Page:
Quick Hits: All-Star Superman

All-Star Superman
Written by Grant Morrison
Art by Frank Quitely
Colors by Jamie Grant
Published by DC Comics

What makes All-Star Superman so great? My short answer is "everything" but I know that's not really a satisfactory answer. Here's my slightly longer answer.

The story begins with Superman foiling one of Lex Luthor's evil schemes - there's a ship near the sun, and Lex has set a bomb aboard the ship, and Lex knows that Superman will try to save the people aboard. In doing so, he will expose himself to so much solar radiation that it will start destroying his cells. And Lex is right. Superman is dying. But before he goes, there are 12 things he wants or needs to accomplish. And the story of All-Star Superman follows Superman as he works on these various labors. Meanwhile, he spends time with Lois and goes up against Lex. That's the basic plot. But none of that does the book justice.

All-Star Superman is one of the most gorgeous comics you'll ever read. Frank Quitely is a master storyteller, and every third page of this comic you're going to want to just stop and linger and just bathe in the gorgeousness of the imagery. Both big splash pages, and little moments. More than anyone else, Frank Quitely shows the reader how it's possible for people not to figure out that Clark Kent and Superman are the same person. And the facial and body acting from every single character in the story has that same level of detail. The colors from Jamie Grant are just stunning. They're big and bold and have a wonderful silver-age feel to them, and they just really bring this story to life as a place you'd want to visit.
I'm drawn more to heroes on the optimistic, selfless, hopeful, idealistic side - like Superman. At his best, I think Superman is just that, a Super-Man. He's an ideal of what we ought to aspire to as people. He's strong but he uses his strength and powers responsibly. He could rule over everyone, but he doesn't. He wants to help people, and be a positive example to them of kindness, compassion, and of our better natures.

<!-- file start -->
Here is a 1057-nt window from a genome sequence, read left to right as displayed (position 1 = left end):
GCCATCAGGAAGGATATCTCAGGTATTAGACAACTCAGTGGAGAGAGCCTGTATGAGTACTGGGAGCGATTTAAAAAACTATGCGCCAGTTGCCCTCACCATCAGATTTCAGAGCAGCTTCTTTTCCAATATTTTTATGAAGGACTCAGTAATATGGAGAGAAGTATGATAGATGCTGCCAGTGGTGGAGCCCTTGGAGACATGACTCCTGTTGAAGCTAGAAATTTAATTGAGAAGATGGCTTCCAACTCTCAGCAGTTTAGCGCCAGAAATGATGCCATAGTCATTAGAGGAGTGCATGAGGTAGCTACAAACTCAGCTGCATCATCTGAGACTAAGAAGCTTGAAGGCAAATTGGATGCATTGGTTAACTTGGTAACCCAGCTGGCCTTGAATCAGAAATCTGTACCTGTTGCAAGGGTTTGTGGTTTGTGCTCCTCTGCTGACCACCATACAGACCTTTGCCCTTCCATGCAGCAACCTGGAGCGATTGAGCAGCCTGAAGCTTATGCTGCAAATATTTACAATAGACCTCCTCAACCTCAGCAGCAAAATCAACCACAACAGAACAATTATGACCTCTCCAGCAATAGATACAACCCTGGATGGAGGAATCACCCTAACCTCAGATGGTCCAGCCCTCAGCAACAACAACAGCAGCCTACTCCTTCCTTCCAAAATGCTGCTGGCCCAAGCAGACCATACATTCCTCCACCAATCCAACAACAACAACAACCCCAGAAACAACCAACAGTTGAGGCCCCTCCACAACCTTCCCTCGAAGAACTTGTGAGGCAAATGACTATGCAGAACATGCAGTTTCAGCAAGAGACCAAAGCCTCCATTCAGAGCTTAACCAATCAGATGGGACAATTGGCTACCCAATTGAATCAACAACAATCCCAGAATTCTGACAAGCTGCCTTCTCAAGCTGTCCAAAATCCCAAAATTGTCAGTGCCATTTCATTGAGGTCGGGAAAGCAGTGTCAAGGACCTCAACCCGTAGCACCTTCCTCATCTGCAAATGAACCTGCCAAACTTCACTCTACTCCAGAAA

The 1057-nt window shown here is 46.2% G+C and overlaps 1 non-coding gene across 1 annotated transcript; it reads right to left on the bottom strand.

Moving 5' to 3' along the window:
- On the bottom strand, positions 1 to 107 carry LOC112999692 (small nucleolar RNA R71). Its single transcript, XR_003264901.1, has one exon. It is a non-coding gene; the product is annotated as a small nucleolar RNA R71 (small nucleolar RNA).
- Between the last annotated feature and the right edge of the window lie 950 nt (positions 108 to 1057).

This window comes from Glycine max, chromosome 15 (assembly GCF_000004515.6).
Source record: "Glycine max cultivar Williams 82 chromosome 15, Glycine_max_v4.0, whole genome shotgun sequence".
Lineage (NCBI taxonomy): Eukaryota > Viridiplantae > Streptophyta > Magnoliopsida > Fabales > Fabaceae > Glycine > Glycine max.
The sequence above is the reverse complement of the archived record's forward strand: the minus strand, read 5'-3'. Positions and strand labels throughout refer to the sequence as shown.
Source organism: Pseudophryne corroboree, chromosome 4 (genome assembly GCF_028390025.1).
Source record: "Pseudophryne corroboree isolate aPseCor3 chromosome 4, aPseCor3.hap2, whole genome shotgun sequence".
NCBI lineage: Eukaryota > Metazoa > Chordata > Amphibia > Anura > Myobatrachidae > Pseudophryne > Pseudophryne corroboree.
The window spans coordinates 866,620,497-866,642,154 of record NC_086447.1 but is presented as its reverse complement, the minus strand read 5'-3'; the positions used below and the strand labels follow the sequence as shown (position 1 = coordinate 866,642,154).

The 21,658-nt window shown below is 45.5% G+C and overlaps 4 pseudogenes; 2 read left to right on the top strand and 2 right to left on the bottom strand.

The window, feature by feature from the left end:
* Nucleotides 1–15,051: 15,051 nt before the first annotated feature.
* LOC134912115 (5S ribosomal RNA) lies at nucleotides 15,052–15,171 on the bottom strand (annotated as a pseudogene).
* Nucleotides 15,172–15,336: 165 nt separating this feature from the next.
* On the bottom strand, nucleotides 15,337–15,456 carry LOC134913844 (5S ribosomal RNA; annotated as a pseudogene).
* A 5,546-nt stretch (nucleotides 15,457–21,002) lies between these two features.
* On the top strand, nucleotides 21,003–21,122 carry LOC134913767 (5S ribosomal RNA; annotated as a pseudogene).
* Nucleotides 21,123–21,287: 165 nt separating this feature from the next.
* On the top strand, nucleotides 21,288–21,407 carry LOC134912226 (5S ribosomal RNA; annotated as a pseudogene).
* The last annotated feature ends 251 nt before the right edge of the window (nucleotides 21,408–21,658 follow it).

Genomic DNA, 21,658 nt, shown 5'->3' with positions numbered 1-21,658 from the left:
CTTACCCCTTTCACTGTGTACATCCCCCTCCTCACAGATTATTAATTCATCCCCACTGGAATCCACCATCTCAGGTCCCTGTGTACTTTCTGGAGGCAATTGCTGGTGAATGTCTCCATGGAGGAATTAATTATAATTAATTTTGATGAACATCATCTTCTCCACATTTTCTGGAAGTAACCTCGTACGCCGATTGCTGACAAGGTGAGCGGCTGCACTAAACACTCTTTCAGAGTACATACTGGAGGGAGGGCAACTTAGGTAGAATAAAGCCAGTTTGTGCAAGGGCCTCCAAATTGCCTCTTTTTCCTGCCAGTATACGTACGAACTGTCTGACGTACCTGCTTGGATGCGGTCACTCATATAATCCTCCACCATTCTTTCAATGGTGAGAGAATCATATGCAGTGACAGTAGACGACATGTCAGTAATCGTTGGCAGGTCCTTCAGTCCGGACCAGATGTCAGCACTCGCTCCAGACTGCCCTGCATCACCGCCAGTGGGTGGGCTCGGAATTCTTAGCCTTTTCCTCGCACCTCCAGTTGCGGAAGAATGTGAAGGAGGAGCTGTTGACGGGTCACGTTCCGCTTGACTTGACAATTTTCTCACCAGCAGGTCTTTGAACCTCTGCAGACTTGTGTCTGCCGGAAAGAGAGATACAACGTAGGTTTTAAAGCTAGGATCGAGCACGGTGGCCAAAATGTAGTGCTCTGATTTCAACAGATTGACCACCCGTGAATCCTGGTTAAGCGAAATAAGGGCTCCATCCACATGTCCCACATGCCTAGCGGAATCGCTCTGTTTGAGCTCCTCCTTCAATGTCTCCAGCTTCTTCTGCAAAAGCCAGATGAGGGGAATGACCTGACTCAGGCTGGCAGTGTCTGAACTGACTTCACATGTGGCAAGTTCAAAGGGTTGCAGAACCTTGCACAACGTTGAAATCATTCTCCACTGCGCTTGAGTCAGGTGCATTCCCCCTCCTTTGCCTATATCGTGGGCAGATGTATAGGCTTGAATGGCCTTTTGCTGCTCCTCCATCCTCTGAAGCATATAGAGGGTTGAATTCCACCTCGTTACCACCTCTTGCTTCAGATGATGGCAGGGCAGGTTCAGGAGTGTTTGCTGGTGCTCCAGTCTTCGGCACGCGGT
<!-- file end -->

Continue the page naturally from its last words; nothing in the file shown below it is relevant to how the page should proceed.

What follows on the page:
Apart from the first two Christopher Reeve Superman movies, All-Star Superman is my favorite portrayal of Superman. This story feels to me like a platonic ideal of Superman. Even as he is slowly dying, he's trying to do as much as he can to leave the world in as good shape as he can. After all that Lex has done, Superman saves Lex multiple times (in the guise of Clark Kent), and shows compassion and empathy even towards those that want to hurt him. As seen above, Superman challenges Lex to be his best self and to put his mind to good use for the betterment of humanity. A dying man, imploring his killer to do good, believing that someone like Lex still can do some good. That love of, and belief in humanity, above everything else, is what I love about All-Star Superman.

So, if you haven't read All-Star Superman, go out and get yourself a copy if you can. And if you have read it, go read it again, and tell someone important to you that you love them.